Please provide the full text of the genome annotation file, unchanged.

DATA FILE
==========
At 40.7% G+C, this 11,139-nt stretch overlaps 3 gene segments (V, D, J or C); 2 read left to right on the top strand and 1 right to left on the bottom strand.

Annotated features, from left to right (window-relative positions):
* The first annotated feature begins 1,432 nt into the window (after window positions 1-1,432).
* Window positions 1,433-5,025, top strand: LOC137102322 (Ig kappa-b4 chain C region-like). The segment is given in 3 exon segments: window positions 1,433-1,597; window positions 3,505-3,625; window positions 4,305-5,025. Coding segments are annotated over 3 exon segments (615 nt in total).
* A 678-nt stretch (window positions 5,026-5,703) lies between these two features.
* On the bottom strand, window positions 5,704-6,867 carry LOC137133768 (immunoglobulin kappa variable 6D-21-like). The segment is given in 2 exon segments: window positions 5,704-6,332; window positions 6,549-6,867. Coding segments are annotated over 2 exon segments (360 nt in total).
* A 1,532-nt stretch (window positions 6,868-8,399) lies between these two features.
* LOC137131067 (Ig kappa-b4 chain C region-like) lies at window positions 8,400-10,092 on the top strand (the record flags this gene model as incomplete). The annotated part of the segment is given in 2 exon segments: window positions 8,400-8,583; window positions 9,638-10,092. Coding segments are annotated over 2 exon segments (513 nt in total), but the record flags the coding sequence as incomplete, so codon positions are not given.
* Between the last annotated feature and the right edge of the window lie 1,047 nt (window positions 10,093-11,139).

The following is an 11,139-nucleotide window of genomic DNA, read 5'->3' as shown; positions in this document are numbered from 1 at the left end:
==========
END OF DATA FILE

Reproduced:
At 40.7% G+C, this 11,139-nt stretch overlaps 3 gene segments (V, D, J or C); 2 read left to right on the top strand and 1 right to left on the bottom strand.

Annotated features, from left to right (window-relative positions):
* The first annotated feature begins 1,432 nt into the window (after window positions 1-1,432).
* Window positions 1,433-5,025, top strand: LOC137102322 (Ig kappa-b4 chain C region-like). The segment is given in 3 exon segments: window positions 1,433-1,597; window positions 3,505-3,625; window positions 4,305-5,025. Coding segments are annotated over 3 exon segments (615 nt in total).
* A 678-nt stretch (window positions 5,026-5,703) lies between these two features.
* On the bottom strand, window positions 5,704-6,867 carry LOC137133768 (immunoglobulin kappa variable 6D-21-like). The segment is given in 2 exon segments: window positions 5,704-6,332; window positions 6,549-6,867. Coding segments are annotated over 2 exon segments (360 nt in total).
* A 1,532-nt stretch (window positions 6,868-8,399) lies between these two features.
* LOC137131067 (Ig kappa-b4 chain C region-like) lies at window positions 8,400-10,092 on the top strand (the record flags this gene model as incomplete). The annotated part of the segment is given in 2 exon segments: window positions 8,400-8,583; window positions 9,638-10,092. Coding segments are annotated over 2 exon segments (513 nt in total), but the record flags the coding sequence as incomplete, so codon positions are not given.
* Between the last annotated feature and the right edge of the window lie 1,047 nt (window positions 10,093-11,139).

The following is an 11,139-nucleotide window of genomic DNA, read 5'->3' as shown; positions in this document are numbered from 1 at the left end: